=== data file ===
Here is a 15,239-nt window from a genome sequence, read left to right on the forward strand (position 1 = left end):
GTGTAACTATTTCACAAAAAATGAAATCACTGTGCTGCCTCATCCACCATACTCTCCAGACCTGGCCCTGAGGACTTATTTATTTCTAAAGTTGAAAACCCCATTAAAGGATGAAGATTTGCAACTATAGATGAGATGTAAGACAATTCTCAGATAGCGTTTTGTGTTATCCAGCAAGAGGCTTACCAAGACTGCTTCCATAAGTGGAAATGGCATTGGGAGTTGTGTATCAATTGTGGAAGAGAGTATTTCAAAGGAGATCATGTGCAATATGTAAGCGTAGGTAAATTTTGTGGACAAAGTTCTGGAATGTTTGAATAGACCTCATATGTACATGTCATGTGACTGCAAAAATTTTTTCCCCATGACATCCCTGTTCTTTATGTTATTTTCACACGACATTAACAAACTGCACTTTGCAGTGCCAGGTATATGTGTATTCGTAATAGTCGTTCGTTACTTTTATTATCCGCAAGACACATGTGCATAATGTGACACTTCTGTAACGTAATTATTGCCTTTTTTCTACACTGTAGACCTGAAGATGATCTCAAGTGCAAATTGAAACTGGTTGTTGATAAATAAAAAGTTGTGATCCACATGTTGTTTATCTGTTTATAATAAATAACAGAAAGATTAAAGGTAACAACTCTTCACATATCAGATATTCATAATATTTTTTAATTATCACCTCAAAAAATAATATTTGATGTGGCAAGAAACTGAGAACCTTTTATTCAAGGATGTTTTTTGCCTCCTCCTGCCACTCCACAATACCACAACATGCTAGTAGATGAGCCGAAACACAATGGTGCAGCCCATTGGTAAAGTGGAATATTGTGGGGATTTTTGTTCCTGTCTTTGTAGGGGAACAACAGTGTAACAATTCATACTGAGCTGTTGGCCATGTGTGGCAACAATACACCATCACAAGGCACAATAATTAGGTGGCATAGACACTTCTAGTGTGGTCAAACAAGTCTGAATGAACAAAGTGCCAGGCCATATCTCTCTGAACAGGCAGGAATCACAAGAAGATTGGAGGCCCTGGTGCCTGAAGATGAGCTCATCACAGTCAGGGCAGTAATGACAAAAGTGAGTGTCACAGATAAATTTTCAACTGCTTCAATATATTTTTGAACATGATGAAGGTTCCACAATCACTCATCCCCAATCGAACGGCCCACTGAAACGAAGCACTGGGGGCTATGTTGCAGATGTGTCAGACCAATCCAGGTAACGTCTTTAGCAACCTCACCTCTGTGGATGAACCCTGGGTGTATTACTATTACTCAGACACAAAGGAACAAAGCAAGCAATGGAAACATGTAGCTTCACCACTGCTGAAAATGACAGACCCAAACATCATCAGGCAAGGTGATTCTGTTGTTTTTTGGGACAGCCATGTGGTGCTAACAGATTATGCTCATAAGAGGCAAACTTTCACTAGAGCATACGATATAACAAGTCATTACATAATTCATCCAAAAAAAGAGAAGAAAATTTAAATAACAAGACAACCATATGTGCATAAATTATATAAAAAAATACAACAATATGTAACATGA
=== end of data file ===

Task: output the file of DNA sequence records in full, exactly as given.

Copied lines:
Here is a 15,239-nt window from a genome sequence, read left to right on the forward strand (position 1 = left end):
GTGTAACTATTTCACAAAAAATGAAATCACTGTGCTGCCTCATCCACCATACTCTCCAGACCTGGCCCTGAGGACTTATTTATTTCTAAAGTTGAAAACCCCATTAAAGGATGAAGATTTGCAACTATAGATGAGATGTAAGACAATTCTCAGATAGCGTTTTGTGTTATCCAGCAAGAGGCTTACCAAGACTGCTTCCATAAGTGGAAATGGCATTGGGAGTTGTGTATCAATTGTGGAAGAGAGTATTTCAAAGGAGATCATGTGCAATATGTAAGCGTAGGTAAATTTTGTGGACAAAGTTCTGGAATGTTTGAATAGACCTCATATGTACATGTCATGTGACTGCAAAAATTTTTTCCCCATGACATCCCTGTTCTTTATGTTATTTTCACACGACATTAACAAACTGCACTTTGCAGTGCCAGGTATATGTGTATTCGTAATAGTCGTTCGTTACTTTTATTATCCGCAAGACACATGTGCATAATGTGACACTTCTGTAACGTAATTATTGCCTTTTTTCTACACTGTAGACCTGAAGATGATCTCAAGTGCAAATTGAAACTGGTTGTTGATAAATAAAAAGTTGTGATCCACATGTTGTTTATCTGTTTATAATAAATAACAGAAAGATTAAAGGTAACAACTCTTCACATATCAGATATTCATAATATTTTTTAATTATCACCTCAAAAAATAATATTTGATGTGGCAAGAAACTGAGAACCTTTTATTCAAGGATGTTTTTTGCCTCCTCCTGCCACTCCACAATACCACAACATGCTAGTAGATGAGCCGAAACACAATGGTGCAGCCCATTGGTAAAGTGGAATATTGTGGGGATTTTTGTTCCTGTCTTTGTAGGGGAACAACAGTGTAACAATTCATACTGAGCTGTTGGCCATGTGTGGCAACAATACACCATCACAAGGCACAATAATTAGGTGGCATAGACACTTCTAGTGTGGTCAAACAAGTCTGAATGAACAAAGTGCCAGGCCATATCTCTCTGAACAGGCAGGAATCACAAGAAGATTGGAGGCCCTGGTGCCTGAAGATGAGCTCATCACAGTCAGGGCAGTAATGACAAAAGTGAGTGTCACAGATAAATTTTCAACTGCTTCAATATATTTTTGAACATGATGAAGGTTCCACAATCACTCATCCCCAATCGAACGGCCCACTGAAACGAAGCACTGGGGGCTATGTTGCAGATGTGTCAGACCAATCCAGGTAACGTCTTTAGCAACCTCACCTCTGTGGATGAACCCTGGGTGTATTACTATTACTCAGACACAAAGGAACAAAGCAAGCAATGGAAACATGTAGCTTCACCACTGCTGAAAATGACAGACCCAAACATCATCAGGCAAGGTGATTCTGTTGTTTTTTGGGACAGCCATGTGGTGCTAACAGATTATGCTCATAAGAGGCAAACTTTCACTAGAGCATACGATATAACAAGTCATTACATAATTCATCCAAAAAAAGAGAAGAAAATTTAAATAACAAGACAACCATATGTGCATAAATTATATAAAAAAATACAACAATATGTAACATGA